1. And this word of yours implies, in the first place, that you are on the whole graciously dealt with; that the order of things which encircles you, and carries you forward, is on the whole merciful. For why else should you find fault with what afflicts you, as if it were a departure from that order? The hand of Providence — how much oftener it is open to give, than clenched to strike! Do you not prove yourselves unreasonable, there fore, if you chide with it, when it withholds your desire or admonishes you with its unwelcome dispensations? And this is one side of our subject that is worthy of attention. But there is another. It is, that the afflictions of life, though few when set by the side of the innumerable kindnesses that are so continuous as to be unregarded, are yet neither uncommon nor light. They form a regular part of the great system of heavenly appointments, in which we, with our changing circumstances and vanishing life, are included. They are more impartial than they are supposed to be. They spare none. They are not to be bought off by the opulent, nor fought off by the strong. "Think it not strange," so run the words of the apostle, "concerning the fiery trial that is to try you."

2. You there read what is the design in view. It is to prove and not to destroy you. You are tempted by pleasures and prosperity to see if you are weak enough to be seduced. You are searched by hurts and deprivations to see if you are strong enough to endure. If you are sick, secure the inward health that knows neither the fever of passion nor the consumption of care. If you are poor, learn to feel that everything else is destitution, if compared for a moment with the incorruptible wealth of conscious integrity, and the thoughts that turn confidingly towards God, and the substance that no reverses can make less.

(N. L. Frothingham.)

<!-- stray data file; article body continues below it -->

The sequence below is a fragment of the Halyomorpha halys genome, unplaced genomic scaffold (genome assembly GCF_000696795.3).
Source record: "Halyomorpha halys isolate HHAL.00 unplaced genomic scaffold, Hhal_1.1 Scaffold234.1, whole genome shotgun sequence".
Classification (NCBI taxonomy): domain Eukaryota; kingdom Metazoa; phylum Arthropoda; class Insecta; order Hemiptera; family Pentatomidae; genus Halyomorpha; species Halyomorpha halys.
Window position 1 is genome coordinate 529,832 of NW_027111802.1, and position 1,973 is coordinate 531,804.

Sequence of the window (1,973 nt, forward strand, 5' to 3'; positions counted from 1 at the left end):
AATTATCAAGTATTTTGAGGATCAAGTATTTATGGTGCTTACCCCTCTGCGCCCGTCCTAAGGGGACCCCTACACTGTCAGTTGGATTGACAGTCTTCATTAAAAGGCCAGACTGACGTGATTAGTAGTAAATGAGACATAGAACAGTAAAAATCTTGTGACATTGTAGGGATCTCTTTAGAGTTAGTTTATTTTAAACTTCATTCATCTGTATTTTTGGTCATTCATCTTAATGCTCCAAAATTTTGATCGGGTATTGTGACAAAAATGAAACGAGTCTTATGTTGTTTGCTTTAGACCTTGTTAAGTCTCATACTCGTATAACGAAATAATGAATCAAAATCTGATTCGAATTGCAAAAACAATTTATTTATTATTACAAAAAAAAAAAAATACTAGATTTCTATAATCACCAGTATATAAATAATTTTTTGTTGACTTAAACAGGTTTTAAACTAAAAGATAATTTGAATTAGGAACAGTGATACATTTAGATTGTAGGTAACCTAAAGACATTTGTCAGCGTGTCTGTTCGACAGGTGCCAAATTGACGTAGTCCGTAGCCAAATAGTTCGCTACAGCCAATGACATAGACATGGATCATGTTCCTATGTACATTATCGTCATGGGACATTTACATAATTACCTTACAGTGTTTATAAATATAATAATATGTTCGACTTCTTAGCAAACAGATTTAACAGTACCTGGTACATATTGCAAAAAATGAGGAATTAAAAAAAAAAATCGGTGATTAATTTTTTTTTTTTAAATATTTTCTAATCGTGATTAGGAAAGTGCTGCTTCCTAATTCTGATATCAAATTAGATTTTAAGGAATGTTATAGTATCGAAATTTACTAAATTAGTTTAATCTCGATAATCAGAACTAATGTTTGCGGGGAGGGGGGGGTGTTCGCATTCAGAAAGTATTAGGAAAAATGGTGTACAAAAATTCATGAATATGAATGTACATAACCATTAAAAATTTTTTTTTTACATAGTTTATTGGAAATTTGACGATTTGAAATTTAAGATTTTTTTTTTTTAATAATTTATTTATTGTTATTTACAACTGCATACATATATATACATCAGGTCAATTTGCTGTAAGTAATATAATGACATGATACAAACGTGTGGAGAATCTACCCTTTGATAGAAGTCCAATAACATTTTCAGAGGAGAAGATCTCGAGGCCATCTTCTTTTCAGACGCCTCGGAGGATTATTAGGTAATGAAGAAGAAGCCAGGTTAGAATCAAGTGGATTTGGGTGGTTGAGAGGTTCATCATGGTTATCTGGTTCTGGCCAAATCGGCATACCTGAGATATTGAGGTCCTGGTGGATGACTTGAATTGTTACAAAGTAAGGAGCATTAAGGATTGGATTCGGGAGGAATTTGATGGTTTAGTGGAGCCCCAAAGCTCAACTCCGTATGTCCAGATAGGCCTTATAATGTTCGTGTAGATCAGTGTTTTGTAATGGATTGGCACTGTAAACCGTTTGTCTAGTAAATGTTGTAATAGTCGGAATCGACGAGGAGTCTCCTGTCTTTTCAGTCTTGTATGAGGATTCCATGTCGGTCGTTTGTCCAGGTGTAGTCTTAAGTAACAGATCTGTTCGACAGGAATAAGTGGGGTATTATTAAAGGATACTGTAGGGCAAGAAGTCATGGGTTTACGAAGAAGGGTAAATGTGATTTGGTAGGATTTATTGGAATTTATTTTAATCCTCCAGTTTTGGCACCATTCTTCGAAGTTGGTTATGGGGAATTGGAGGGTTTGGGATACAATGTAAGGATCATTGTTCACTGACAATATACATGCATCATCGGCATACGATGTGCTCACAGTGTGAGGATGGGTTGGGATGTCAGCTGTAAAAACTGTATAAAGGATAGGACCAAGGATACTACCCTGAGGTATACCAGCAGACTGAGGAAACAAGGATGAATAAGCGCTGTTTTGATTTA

It is said by the wise man in the book of Ecclesiastes — "That which hath been, is now; and that which is to be, hath already been; and God requireth that which is past." The assertion here is, that of there being great uniformity in the dealings of God; so that the history of any one generation is little more than the repetition of that of any other. From such a description of the dealings of God, it would follow that there cannot be anything "strange," at least not to those who live in a remote age of the world; for nothing can happen to them, which has not often happened before, and for which therefore they might not have been prepared by due attention to the experience of others. The case is evidently very different with ourselves and the earlier converts to Christianity, the difference being much the same as between the later and the earlier inhabitants of the world. We can appeal to the history of many ages for the workings of Christianity; we can show its predictions fulfilled, and its promises verified, in the progress of events and the experience of the Church. But the first converts were obliged, in a great degree, to take all upon trust. With them the whole was matter of experiment. There was therefore great room, as it would seem, for what was "strange" in their case, though not in our own. With us, the experience of a Christian may be mapped out beforehand. His own experience may not be an exact copy of that of any one of his predecessors in the faith; but there shall be nothing in it which has not been experienced before, the parallel to which may not be found in the history of any other believer, and therefore nothing. which ought to come upon him unexpectedly, or to take him as it were by surprise. But it was not thus with the earlier Christians. They were themselves to furnish experience for those who came after; but had scarcely any power of appealing to the experience of those who went before. And yet in one great particular, it appears from our text that there is no difference betwixt the earliest and the latest converts, so far as the foreknowledge of God's dealings is concerned. With ourselves it amounts almost to a truism, that "they who will live godly in Christ Jesus shall suffer persecution," and that "through much tribulation we must enter into the kingdom of heaven." It were expecting God to change the established course of His dealings, to expect Him not to chasten where He loves, and therefore to "think it strange concerning the trials which are to try us." But can the same be said of the earliest Christians? Had they not embraced the religion of One, who was promised by the auspicious title of "Prince of peace"; whom seers of old had beheld in visions, glowing and tranquil and beautiful? And might they not therefore have justly expected that their lot would be one of freedom from trouble? No, saith the apostle; a "fiery trial" can be no unlooked for thing.